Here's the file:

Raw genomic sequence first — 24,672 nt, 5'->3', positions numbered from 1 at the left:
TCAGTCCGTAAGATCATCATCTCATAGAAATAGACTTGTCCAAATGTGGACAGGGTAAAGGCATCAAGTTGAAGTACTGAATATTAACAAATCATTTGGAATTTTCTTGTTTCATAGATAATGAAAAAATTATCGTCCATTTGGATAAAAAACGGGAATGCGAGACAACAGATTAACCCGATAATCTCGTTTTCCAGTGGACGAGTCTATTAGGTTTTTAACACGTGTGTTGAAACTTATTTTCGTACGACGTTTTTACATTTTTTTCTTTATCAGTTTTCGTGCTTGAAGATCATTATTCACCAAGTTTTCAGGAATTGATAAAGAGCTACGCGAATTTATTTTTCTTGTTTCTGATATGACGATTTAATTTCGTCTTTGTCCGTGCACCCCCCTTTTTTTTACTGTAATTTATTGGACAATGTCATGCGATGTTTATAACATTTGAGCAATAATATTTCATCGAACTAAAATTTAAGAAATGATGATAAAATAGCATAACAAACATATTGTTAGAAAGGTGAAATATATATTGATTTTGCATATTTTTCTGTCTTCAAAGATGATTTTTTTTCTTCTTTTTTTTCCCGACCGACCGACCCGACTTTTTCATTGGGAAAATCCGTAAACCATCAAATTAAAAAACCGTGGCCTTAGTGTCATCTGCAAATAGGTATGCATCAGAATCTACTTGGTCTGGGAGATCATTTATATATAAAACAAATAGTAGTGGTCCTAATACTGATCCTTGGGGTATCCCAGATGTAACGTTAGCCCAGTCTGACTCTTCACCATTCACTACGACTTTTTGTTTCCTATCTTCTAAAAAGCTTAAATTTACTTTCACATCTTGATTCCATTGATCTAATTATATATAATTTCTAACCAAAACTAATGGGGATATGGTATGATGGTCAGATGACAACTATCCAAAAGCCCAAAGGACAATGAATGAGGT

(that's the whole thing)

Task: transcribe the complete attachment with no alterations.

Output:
Raw genomic sequence first — 24,672 nt, 5'->3', positions numbered from 1 at the left:
TCAGTCCGTAAGATCATCATCTCATAGAAATAGACTTGTCCAAATGTGGACAGGGTAAAGGCATCAAGTTGAAGTACTGAATATTAACAAATCATTTGGAATTTTCTTGTTTCATAGATAATGAAAAAATTATCGTCCATTTGGATAAAAAACGGGAATGCGAGACAACAGATTAACCCGATAATCTCGTTTTCCAGTGGACGAGTCTATTAGGTTTTTAACACGTGTGTTGAAACTTATTTTCGTACGACGTTTTTACATTTTTTTCTTTATCAGTTTTCGTGCTTGAAGATCATTATTCACCAAGTTTTCAGGAATTGATAAAGAGCTACGCGAATTTATTTTTCTTGTTTCTGATATGACGATTTAATTTCGTCTTTGTCCGTGCACCCCCCTTTTTTTTACTGTAATTTATTGGACAATGTCATGCGATGTTTATAACATTTGAGCAATAATATTTCATCGAACTAAAATTTAAGAAATGATGATAAAATAGCATAACAAACATATTGTTAGAAAGGTGAAATATATATTGATTTTGCATATTTTTCTGTCTTCAAAGATGATTTTTTTTCTTCTTTTTTTTCCCGACCGACCGACCCGACTTTTTCATTGGGAAAATCCGTAAACCATCAAATTAAAAAACCGTGGCCTTAGTGTCATCTGCAAATAGGTATGCATCAGAATCTACTTGGTCTGGGAGATCATTTATATATAAAACAAATAGTAGTGGTCCTAATACTGATCCTTGGGGTATCCCAGATGTAACGTTAGCCCAGTCTGACTCTTCACCATTCACTACGACTTTTTGTTTCCTATCTTCTAAAAAGCTTAAATTTACTTTCACATCTTGATTCCATTGATCTAATTATATATAATTTCTAACCAAAACTAATGGGGATATGGTATGATGGTCAGATGACAACTATCCAAAAGCCCAAAGGACAATGAATGAGGT